William Nichols superb build of the excellent Tamiya 1/48th scale A6M3a Type 22 Zero deservedly won first place in both the Single Engined Axis 1/48 and Best World War II Non-Armor Subject classes at his modelling club's annual show. It is a popular subject lending itself to some of the more interesting Zero colour schemes, including the original factory finish with wing IFF strips, field camouflaged examples and the later standard camouflage scheme. He has very kindly shared details of his build together with photographs of the project under way and the finished model. The model was photographed by David Geldmacher, a fellow member of William's modelling club.
On the general construction of this kit William notes the following points:
- Align the tail pieces to the fuselage halves for best fit
- Attach the wingtips in this order:-
- Glue parts G8 & G9 to the top of the wing
- Align the wingtips to the upper wing
- Attach the lower wingtips after the bottom wing half is in place
- Align the gun ports to the top of the wing and fair in the bottoms
- Remove the back panel from kit part A41. This is the fire extinguisher control found on the Type 52.
- The right side wall is also for a type 52’s radio configuration. Follow the diagrams found in Greg Springer's article here to modify and scratch build the correct radio kit.
- Either fill in or sand off the tread on the kit tires. Once again this originates in the common mouldings of the Type 52 kit.
William built the kit with a couple of further modifications:-
- The right side wall was modified to represent a plane with its radio kit removed. Empty brackets were made from plastic card to show this.
- Seat belts were made from layers of painters masking tape
The rest of the kit was built out-of-the-box.
The interior was painted with White Ensign Colorcoats enamel ACJ18 Mitsubishi Interior Green with the details picked out in various Citadel, Reaper and Vallejo colors. The model was primed with Gunze (GSI Creos) Mr. Surfacer from a spray can. William notes that once upon a time this shade of primer gray would have been acceptable for the finished colour… A 50/50 mix of Gunze acrylic paints H70 RLM 02 and H336 Hemp was applied to the exterior metal parts. The fabric control surfaces - rudder, elevator and ailerons - were painted using Greg Springer’s Tamiya acrylic mix of: 105 drops of XF-19 Sky Grey, 15 drops of XF-25 Light Sea Grey and 20 drops XF-49 Khaki. William chose White Ensign Colourcoats enamel ACJ19 I.D. Yellow for the wing leading edge IFF strips. The cowling was painted Tamiya XF-69 NATO Black and the same colour was used for the rear decking under the canopy, the landing gear and tail code. Tamiya X-7 Red was chosen for the Hinomaru.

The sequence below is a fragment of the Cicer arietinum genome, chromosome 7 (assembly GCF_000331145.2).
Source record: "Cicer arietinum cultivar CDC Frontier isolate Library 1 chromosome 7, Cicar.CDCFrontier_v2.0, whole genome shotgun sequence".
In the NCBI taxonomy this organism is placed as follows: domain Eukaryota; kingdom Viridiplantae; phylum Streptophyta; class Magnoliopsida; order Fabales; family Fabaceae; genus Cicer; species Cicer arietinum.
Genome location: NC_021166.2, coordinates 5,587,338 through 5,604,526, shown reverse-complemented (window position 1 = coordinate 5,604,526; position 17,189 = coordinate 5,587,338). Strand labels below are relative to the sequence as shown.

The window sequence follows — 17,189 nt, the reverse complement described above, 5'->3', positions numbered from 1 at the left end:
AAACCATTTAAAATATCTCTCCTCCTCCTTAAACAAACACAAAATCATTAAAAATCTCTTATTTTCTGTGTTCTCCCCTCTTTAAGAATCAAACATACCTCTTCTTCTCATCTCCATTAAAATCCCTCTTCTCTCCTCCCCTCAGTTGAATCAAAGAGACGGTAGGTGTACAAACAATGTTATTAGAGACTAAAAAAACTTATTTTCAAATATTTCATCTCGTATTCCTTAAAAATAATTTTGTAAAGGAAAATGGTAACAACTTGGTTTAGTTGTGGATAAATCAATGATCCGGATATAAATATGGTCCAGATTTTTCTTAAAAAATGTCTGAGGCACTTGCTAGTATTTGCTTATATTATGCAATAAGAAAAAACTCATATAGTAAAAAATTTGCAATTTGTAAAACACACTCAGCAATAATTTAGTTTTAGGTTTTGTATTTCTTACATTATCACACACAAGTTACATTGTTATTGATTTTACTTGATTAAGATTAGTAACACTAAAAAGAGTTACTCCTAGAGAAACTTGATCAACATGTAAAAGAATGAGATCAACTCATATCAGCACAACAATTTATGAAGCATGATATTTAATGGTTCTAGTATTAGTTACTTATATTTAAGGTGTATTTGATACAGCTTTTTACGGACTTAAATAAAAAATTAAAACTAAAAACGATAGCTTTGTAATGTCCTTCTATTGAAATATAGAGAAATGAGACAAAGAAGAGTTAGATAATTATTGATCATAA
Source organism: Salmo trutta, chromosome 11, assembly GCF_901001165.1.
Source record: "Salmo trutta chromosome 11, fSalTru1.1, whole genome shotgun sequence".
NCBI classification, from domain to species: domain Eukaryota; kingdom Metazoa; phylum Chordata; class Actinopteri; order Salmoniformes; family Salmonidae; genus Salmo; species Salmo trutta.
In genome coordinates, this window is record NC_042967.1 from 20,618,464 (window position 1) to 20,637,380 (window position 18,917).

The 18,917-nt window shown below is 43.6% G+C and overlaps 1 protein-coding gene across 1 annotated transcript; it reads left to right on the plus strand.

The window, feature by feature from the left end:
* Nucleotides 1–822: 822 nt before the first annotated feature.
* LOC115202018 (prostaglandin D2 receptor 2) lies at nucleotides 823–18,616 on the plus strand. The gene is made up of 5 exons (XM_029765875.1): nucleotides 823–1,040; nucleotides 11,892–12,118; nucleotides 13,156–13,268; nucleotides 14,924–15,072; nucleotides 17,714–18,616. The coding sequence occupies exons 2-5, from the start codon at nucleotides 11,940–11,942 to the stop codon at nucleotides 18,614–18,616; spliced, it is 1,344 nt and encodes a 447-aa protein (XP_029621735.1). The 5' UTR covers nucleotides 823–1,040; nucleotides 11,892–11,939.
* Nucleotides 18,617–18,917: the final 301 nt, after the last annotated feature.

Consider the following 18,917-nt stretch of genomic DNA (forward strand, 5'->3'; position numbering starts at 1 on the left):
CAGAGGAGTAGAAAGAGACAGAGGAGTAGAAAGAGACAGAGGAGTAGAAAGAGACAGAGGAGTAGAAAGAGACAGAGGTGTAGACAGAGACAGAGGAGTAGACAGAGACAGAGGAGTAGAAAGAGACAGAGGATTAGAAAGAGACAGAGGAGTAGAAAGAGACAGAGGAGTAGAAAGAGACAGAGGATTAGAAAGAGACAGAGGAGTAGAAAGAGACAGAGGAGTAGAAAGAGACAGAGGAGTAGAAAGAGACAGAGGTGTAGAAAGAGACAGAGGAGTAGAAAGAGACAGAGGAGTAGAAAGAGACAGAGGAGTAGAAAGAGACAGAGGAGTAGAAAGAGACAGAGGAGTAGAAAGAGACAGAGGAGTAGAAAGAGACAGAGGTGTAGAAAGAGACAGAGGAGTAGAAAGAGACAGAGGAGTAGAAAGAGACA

Once basic painting was completed the model was weathered as follows:-
- Pro-Modeller (Flory’s) Dark Dirt wash in the panel lines
- Faber Castell Pitt Sepia & Gray tone artist brush pens for streaks & staining
- A highly thinned mix of Tamiya XF-64 Red Brown & XF-69 NATO Black (thinned about 2-3 drops of paint to around 10 drops of 91% isopropyl alcohol) was airbrushed along certain panel lines. This was done by placing a piece of Tamiya tape ahead of the panel line, and airbrushing along the tape, leaving a small amount to the back of the line.
- Tamiya Weathering Powders were used for stains exhausts
- Light chipping was done by dipping a piece of torn sponge in Citadel Mithril Silver, daubing off the majority, then daubing the paint along wear areas, mainly along the separation lines of the cowl halves
William rated this as by far one of the most enjoyable model kits he had ever built and concludes that with a little patience and attention to detail, it can be built as an excellent representation of a mid-war Zero with only a modest effort. He has four more on the shelf waiting to be built, and plans to add more in future. The Type 22 is his favorite incarnation of the Zero and he recommends this kit to modelers of all skill sets.
Image credits: All photographs © 2013 William Nichols